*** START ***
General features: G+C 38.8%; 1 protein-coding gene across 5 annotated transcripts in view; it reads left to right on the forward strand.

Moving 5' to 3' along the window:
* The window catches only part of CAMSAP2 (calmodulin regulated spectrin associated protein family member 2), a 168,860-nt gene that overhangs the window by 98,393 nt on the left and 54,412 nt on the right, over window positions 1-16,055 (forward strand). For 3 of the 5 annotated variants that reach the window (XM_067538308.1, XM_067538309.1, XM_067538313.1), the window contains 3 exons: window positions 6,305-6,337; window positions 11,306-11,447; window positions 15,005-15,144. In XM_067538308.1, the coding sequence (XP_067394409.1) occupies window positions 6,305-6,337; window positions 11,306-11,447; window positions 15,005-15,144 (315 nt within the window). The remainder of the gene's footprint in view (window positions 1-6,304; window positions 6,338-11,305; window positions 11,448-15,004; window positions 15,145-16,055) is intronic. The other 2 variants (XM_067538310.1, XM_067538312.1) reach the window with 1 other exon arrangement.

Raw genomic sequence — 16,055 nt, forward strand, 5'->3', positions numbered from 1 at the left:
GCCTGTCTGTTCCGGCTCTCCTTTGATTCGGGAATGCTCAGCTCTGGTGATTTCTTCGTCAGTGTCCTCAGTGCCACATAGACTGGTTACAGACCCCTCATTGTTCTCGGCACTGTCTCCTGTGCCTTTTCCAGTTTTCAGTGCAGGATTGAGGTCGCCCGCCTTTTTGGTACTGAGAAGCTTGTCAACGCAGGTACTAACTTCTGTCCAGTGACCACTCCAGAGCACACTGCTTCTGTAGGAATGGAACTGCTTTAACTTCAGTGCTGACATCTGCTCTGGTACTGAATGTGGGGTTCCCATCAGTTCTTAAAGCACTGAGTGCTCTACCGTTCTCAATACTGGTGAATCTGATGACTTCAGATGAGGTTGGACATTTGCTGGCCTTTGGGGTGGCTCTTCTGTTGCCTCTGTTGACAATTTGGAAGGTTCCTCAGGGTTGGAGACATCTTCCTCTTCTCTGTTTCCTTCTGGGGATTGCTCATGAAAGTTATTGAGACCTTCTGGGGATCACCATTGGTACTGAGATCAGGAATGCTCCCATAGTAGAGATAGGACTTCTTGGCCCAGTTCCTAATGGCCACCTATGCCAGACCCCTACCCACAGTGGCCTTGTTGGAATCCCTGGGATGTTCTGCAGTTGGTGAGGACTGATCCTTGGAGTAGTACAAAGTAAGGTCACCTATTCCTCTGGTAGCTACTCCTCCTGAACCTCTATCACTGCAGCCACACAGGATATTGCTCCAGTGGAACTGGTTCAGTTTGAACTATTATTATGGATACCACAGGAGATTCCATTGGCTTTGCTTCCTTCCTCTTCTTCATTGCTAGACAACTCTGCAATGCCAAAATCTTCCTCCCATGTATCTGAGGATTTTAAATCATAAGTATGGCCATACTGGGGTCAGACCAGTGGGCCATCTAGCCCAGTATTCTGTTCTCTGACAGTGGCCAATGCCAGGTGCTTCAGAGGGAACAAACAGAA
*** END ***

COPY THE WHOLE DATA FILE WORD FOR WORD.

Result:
General features: G+C 38.8%; 1 protein-coding gene across 5 annotated transcripts in view; it reads left to right on the forward strand.

Moving 5' to 3' along the window:
* The window catches only part of CAMSAP2 (calmodulin regulated spectrin associated protein family member 2), a 168,860-nt gene that overhangs the window by 98,393 nt on the left and 54,412 nt on the right, over window positions 1-16,055 (forward strand). For 3 of the 5 annotated variants that reach the window (XM_067538308.1, XM_067538309.1, XM_067538313.1), the window contains 3 exons: window positions 6,305-6,337; window positions 11,306-11,447; window positions 15,005-15,144. In XM_067538308.1, the coding sequence (XP_067394409.1) occupies window positions 6,305-6,337; window positions 11,306-11,447; window positions 15,005-15,144 (315 nt within the window). The remainder of the gene's footprint in view (window positions 1-6,304; window positions 6,338-11,305; window positions 11,448-15,004; window positions 15,145-16,055) is intronic. The other 2 variants (XM_067538310.1, XM_067538312.1) reach the window with 1 other exon arrangement.

Raw genomic sequence — 16,055 nt, forward strand, 5'->3', positions numbered from 1 at the left:
GCCTGTCTGTTCCGGCTCTCCTTTGATTCGGGAATGCTCAGCTCTGGTGATTTCTTCGTCAGTGTCCTCAGTGCCACATAGACTGGTTACAGACCCCTCATTGTTCTCGGCACTGTCTCCTGTGCCTTTTCCAGTTTTCAGTGCAGGATTGAGGTCGCCCGCCTTTTTGGTACTGAGAAGCTTGTCAACGCAGGTACTAACTTCTGTCCAGTGACCACTCCAGAGCACACTGCTTCTGTAGGAATGGAACTGCTTTAACTTCAGTGCTGACATCTGCTCTGGTACTGAATGTGGGGTTCCCATCAGTTCTTAAAGCACTGAGTGCTCTACCGTTCTCAATACTGGTGAATCTGATGACTTCAGATGAGGTTGGACATTTGCTGGCCTTTGGGGTGGCTCTTCTGTTGCCTCTGTTGACAATTTGGAAGGTTCCTCAGGGTTGGAGACATCTTCCTCTTCTCTGTTTCCTTCTGGGGATTGCTCATGAAAGTTATTGAGACCTTCTGGGGATCACCATTGGTACTGAGATCAGGAATGCTCCCATAGTAGAGATAGGACTTCTTGGCCCAGTTCCTAATGGCCACCTATGCCAGACCCCTACCCACAGTGGCCTTGTTGGAATCCCTGGGATGTTCTGCAGTTGGTGAGGACTGATCCTTGGAGTAGTACAAAGTAAGGTCACCTATTCCTCTGGTAGCTACTCCTCCTGAACCTCTATCACTGCAGCCACACAGGATATTGCTCCAGTGGAACTGGTTCAGTTTGAACTATTATTATGGATACCACAGGAGATTCCATTGGCTTTGCTTCCTTCCTCTTCTTCATTGCTAGACAACTCTGCAATGCCAAAATCTTCCTCCCATGTATCTGAGGATTTTAAATCATAAGTATGGCCATACTGGGGTCAGACCAGTGGGCCATCTAGCCCAGTATTCTGTTCTCTGACAGTGGCCAATGCCAGGTGCTTCAGAGGGAACAAACAGAA